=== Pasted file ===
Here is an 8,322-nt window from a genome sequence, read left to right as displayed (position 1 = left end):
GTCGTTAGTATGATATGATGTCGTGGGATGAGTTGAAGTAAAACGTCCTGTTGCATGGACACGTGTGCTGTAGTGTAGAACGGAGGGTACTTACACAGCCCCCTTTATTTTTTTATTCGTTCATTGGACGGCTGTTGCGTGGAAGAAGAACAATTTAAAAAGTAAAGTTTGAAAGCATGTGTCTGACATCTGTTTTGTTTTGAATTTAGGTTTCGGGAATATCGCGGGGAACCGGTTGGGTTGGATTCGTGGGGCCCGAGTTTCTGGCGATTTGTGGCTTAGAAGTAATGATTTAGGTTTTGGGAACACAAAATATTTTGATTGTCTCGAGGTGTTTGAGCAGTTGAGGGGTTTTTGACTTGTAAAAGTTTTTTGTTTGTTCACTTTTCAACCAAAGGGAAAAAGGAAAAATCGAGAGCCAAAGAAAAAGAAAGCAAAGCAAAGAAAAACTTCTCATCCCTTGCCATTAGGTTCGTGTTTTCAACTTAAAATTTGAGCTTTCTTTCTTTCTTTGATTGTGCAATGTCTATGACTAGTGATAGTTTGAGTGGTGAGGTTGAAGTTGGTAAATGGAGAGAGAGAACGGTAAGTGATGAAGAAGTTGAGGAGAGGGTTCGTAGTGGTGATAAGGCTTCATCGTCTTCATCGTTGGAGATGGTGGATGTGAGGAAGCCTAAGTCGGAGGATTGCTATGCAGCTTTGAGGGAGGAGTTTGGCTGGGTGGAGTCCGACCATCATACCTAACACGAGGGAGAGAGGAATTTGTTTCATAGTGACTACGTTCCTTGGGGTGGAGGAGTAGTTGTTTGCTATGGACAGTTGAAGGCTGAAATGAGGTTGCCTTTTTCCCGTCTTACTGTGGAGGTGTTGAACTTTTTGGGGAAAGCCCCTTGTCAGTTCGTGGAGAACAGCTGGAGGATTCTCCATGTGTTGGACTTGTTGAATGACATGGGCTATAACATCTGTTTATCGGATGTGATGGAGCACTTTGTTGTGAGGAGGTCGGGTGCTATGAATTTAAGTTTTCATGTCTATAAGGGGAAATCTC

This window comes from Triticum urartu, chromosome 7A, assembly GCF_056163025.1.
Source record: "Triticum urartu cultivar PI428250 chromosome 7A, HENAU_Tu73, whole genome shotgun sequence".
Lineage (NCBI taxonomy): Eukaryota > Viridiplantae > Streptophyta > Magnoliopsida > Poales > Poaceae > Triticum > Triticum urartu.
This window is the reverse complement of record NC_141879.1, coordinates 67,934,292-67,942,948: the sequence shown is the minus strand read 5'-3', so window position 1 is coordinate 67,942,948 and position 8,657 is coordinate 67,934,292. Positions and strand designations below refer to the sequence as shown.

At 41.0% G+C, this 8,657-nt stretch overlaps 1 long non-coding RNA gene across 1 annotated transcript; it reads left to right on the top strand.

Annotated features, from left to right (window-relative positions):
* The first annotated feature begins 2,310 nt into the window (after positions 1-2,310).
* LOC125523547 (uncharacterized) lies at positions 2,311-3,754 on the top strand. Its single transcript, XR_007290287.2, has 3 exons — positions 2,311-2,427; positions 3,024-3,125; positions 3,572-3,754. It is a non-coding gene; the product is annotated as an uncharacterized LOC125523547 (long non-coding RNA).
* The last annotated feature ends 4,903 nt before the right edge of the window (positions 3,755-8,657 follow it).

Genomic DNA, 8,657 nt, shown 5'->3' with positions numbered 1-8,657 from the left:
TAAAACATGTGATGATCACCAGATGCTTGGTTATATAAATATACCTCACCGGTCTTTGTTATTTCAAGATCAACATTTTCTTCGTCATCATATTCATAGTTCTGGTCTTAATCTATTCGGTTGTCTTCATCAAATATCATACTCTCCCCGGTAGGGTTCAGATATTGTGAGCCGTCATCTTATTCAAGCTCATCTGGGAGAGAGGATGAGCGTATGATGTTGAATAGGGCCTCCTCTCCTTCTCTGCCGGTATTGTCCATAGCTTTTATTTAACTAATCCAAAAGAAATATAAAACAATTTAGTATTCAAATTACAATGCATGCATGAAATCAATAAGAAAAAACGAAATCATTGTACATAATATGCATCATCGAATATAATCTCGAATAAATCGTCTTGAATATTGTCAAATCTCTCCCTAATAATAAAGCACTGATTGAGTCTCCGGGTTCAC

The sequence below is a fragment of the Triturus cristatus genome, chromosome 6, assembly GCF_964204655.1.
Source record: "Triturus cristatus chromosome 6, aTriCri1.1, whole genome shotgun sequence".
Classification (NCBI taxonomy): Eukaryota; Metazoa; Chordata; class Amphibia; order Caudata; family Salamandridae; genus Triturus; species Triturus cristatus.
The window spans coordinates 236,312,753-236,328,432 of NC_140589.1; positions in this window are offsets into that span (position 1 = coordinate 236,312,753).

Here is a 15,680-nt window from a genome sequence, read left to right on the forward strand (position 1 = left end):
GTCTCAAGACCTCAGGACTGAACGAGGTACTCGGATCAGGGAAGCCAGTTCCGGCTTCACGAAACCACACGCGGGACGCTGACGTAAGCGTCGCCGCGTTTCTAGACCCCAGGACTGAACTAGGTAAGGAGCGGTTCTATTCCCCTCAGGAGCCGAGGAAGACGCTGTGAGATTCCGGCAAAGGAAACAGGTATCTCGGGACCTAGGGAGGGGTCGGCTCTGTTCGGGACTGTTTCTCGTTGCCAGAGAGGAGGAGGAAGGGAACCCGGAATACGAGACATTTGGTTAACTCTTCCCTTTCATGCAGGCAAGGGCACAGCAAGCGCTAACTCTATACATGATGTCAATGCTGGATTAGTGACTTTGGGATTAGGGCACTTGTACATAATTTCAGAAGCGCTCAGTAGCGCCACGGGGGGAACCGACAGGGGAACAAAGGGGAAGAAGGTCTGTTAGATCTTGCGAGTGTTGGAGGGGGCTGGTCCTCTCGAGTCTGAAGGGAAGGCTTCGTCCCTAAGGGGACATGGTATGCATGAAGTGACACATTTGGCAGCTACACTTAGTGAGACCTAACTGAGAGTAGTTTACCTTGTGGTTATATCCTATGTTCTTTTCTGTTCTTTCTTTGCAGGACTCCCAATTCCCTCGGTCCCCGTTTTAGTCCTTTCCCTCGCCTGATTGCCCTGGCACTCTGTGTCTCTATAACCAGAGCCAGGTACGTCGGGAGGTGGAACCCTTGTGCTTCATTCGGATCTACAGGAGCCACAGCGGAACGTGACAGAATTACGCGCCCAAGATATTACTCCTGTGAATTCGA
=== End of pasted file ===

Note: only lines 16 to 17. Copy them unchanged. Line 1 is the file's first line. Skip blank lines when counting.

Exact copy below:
Classification (NCBI taxonomy): Eukaryota; Metazoa; Chordata; class Amphibia; order Caudata; family Salamandridae; genus Triturus; species Triturus cristatus.
The window spans coordinates 236,312,753-236,328,432 of NC_140589.1; positions in this window are offsets into that span (position 1 = coordinate 236,312,753).